Androgens regulate vascular endothelial growth factor content in normal and malignant prostatic tissue

Ingrid B.J.K. Joseph, Joel B. Nelson, Samuel R. Denmeade, John T. Isaacs

Research output: Contribution to journalArticlepeer-review

183 Scopus citations


In previous studies, we have demonstrated that androgen ablation- induced growth inhibition of androgen-responsive PC-82 and A-2 human prostate cancer xenografts involves not only direct activation of programmed (apoptotic) death of these cells but also indirect activation of this death process via a decrease in tumor angiogenesis secondary to a reduction in tumor vascular endothelial growth factor (VEGF) levels. To determine whether androgens consistently regulate angiogenesis via control of VEGF levels, an additional human (i.e., LnCaP) and two rodent (i.e., Dunning G and H) androgen-sensitive prostate cancer sublines were tested. Androgen ablation causes a decrease in the subsequent growth rate of each of these three additional prostate cancer sublines, and this growth inhibition is consistently associated with a >60% reduction in tumor VEGF levels. To examine whether androgens regulate VEGF levels not only in malignant but also in normal prostatic tissue, male rats were castrated, and the temporal changes in the VEGF content of ventral prostate tissue were determined. One week after castration, VEGF content decreased to <20% within the ventral prostate. Subsequent replacement with exogenous androgen to long-term castrated rats stimulated an 8-fold rise in ventral prostate VEGF content within 1 week. To evaluate whether androgen regulation of VEGF is due to a direct effect of androgen on prostatic cells, the dose-response ability of androgens to increase VEGF levels in media of LnCaP cells grown in vitro was tested. These studies demonstrate that androgens directly stimulate VEGF secretion in these cells. The presence of 4-5-fold higher levels of VEGF in prostatic fluid versus seminal vesicle fluid obtained from benign prostatic hyperplasia and clinically localized prostate cancer patients suggests that elevated levels of VEGF may contribute to the progression of these prostatic conditions by promoting angiogenesis. In summary, one of the mechanisms for androgen sensitivity for the control of the growth of both normal and malignant prostatic tissue is via its stimulation of VEGF levels.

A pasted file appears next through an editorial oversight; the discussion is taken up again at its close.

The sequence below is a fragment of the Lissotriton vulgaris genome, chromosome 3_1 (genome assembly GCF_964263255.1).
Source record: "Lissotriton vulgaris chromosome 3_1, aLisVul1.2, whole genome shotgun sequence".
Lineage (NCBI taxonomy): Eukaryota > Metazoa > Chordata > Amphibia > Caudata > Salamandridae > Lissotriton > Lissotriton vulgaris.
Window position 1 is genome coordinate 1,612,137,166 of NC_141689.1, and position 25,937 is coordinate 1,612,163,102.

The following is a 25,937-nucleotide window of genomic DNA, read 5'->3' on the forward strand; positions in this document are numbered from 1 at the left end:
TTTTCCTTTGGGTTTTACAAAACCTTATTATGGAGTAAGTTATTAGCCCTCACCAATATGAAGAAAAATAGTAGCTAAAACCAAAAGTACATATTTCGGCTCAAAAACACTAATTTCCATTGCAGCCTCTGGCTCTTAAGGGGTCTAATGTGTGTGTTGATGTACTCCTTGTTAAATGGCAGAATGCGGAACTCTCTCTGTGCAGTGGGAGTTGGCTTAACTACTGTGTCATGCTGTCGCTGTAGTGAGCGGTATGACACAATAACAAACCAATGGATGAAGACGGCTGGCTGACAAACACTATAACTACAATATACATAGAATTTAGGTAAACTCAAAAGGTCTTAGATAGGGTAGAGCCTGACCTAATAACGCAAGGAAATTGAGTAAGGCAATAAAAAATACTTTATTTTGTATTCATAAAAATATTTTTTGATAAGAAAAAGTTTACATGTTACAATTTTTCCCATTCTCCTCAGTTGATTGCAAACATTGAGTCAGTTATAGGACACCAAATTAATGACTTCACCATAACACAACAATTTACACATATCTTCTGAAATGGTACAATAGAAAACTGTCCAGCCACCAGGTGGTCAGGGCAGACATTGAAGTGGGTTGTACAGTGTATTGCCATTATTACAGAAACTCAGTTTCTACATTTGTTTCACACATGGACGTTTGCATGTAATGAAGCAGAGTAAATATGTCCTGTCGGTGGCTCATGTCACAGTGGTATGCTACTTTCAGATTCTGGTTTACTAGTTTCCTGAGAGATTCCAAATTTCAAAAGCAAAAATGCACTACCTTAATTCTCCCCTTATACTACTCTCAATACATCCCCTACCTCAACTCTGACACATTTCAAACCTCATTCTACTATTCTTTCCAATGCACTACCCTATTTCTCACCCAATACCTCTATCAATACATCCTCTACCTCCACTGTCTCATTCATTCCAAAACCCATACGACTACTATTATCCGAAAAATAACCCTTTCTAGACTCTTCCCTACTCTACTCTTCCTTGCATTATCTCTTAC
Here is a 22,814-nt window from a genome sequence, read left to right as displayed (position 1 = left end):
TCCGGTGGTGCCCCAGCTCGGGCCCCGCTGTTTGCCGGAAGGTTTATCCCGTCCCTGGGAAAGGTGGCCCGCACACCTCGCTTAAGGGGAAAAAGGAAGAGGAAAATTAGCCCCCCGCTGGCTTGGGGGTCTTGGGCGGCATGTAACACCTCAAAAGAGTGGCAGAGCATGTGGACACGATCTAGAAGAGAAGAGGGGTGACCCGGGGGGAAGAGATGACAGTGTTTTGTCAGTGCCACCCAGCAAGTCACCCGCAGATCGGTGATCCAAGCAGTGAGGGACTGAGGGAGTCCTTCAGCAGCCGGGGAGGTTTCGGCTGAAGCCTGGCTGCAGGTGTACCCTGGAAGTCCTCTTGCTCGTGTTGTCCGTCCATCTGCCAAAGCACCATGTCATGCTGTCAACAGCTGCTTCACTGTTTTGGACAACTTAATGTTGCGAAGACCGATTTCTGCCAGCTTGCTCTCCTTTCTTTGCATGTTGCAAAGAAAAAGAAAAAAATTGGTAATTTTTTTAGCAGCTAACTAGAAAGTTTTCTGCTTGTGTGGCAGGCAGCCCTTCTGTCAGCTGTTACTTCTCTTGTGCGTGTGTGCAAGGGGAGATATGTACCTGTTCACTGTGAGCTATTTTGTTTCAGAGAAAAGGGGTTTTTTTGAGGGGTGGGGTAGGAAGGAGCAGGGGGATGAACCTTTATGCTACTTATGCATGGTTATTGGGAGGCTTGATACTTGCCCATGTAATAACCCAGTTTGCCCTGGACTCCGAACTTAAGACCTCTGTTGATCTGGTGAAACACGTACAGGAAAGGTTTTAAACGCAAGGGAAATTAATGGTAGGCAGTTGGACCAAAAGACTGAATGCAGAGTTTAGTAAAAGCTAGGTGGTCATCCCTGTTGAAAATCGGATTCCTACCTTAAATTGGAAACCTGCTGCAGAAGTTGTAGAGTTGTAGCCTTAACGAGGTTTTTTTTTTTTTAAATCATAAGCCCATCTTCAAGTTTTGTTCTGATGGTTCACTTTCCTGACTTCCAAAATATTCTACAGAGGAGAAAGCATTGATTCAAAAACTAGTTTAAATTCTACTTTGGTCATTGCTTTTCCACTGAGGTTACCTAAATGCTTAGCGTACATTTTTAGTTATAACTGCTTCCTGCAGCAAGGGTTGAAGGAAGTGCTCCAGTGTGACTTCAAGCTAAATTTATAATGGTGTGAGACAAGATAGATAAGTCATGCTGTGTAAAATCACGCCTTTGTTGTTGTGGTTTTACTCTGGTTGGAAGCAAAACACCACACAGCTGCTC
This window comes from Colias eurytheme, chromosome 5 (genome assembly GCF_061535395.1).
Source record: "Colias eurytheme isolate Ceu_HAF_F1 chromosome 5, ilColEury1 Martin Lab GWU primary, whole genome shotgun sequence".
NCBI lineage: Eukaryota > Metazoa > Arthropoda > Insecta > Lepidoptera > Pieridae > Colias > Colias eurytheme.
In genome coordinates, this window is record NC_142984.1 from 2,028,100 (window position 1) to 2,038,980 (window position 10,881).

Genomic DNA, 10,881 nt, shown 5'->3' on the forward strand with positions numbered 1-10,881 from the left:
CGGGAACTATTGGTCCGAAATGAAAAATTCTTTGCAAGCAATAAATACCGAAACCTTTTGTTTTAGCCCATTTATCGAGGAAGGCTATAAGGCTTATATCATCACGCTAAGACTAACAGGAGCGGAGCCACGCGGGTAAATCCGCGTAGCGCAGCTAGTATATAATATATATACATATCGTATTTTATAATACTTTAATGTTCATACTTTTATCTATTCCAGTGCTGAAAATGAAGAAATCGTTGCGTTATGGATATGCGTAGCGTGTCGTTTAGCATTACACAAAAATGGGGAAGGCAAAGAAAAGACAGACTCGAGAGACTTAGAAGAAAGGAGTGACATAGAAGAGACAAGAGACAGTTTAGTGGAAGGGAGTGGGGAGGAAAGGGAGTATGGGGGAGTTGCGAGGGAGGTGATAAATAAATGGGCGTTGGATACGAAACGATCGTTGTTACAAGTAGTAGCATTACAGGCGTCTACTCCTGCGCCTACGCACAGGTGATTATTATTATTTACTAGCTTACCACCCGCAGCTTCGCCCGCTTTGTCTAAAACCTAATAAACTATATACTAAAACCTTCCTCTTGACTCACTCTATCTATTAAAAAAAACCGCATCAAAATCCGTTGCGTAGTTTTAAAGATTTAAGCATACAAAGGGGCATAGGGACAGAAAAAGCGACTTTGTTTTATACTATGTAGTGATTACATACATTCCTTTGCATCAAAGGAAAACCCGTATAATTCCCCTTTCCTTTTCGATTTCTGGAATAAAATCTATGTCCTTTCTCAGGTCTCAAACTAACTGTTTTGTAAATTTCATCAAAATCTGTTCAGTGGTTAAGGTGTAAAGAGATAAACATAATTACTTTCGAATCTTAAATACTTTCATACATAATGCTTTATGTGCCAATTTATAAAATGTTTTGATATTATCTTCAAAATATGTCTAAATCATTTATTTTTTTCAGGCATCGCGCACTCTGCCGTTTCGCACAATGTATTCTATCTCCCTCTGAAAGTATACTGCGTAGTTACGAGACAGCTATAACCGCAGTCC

Original languageEnglish (US)
Pages (from-to)2507-2511
Number of pages5
JournalClinical Cancer Research
Issue number12 I
StatePublished - Dec 1997

ASJC Scopus subject areas

  • Oncology
  • Cancer Research


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